10 June 29, 2005 10 ElementClass – What's Next? Improve the API a bit? –use lists of tuples instead of dicts for metadata this allows specifying attribute/subelement ordering –decide what to do with Unicode values convert to str if ASCII only, or not? –add more attribute data types? currently String, Integer, Boolean, Timestamp add Float; what else? enumerations? –add required attributes, subelements? (which API?) –tidy up output (fewer line breaks) Document it Contribute it to the PSF in time for Python 2.5! –ESI lawyers to look at PSF Contribution Agreement

11 June 29, 2005 11 Really Hammering The Server Server scalability requirement: support 4000 agents –Available: a few dozen test machines –How to do server load testing? Solution 1: run 50 agents on one test machine –test machines overloaded –test machines look too similar –can't quite reach scalability requirement Solution 2: run 500 synthetic agents on one box –skips work that doesn't affect what the server sees –started out as a private hack, adopted very quickly –full potential not yet reached (next: 20K agents!) –can easily inject additional test data into server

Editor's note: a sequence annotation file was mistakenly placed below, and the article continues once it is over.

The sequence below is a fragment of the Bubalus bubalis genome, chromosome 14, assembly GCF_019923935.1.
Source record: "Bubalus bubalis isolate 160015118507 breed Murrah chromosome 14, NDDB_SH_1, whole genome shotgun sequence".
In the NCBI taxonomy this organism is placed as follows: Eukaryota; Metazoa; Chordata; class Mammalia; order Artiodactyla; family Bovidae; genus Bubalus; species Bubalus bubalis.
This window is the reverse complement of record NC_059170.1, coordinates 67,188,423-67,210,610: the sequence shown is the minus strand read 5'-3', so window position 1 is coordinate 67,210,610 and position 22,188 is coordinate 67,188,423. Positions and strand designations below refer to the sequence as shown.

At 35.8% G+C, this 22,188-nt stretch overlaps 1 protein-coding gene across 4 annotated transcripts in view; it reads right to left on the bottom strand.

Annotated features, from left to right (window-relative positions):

12 June 29, 2005 12 The Approach Share as much code as possible with real agent –fortunately, most agent code is in library modules N agent objects, K worker threads (K N) 1 scheduler thread –real-time event queue managed using heapq module –main loop sleeps until next event ready beware: event queue may be updated while sleeping! –distributes events to workers via Queue.Queue –worker main loop: while True: callable, args = workQueue.get() callable(*args) –callable is typically a bound method of an agent object